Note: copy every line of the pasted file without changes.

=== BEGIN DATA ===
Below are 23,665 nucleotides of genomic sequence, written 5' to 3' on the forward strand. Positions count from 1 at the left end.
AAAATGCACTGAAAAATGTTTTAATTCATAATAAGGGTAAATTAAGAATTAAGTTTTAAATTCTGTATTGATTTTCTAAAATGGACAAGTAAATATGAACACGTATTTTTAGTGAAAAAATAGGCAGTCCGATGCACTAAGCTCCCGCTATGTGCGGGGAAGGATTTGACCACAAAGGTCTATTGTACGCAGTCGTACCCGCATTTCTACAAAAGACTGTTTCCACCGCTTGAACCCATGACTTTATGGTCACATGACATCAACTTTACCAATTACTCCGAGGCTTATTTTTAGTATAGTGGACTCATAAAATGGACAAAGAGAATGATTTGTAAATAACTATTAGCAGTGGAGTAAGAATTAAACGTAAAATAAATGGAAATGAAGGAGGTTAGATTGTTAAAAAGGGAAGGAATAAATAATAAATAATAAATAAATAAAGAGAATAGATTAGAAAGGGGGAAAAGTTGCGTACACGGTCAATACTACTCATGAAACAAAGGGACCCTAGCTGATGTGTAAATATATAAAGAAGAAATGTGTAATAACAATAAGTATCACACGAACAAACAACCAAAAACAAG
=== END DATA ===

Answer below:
Below are 23,665 nucleotides of genomic sequence, written 5' to 3' on the forward strand. Positions count from 1 at the left end.
AAAATGCACTGAAAAATGTTTTAATTCATAATAAGGGTAAATTAAGAATTAAGTTTTAAATTCTGTATTGATTTTCTAAAATGGACAAGTAAATATGAACACGTATTTTTAGTGAAAAAATAGGCAGTCCGATGCACTAAGCTCCCGCTATGTGCGGGGAAGGATTTGACCACAAAGGTCTATTGTACGCAGTCGTACCCGCATTTCTACAAAAGACTGTTTCCACCGCTTGAACCCATGACTTTATGGTCACATGACATCAACTTTACCAATTACTCCGAGGCTTATTTTTAGTATAGTGGACTCATAAAATGGACAAAGAGAATGATTTGTAAATAACTATTAGCAGTGGAGTAAGAATTAAACGTAAAATAAATGGAAATGAAGGAGGTTAGATTGTTAAAAAGGGAAGGAATAAATAATAAATAATAAATAAATAAAGAGAATAGATTAGAAAGGGGGAAAAGTTGCGTACACGGTCAATACTACTCATGAAACAAAGGGACCCTAGCTGATGTGTAAATATATAAAGAAGAAATGTGTAATAACAATAAGTATCACACGAACAAACAACCAAAAACAAG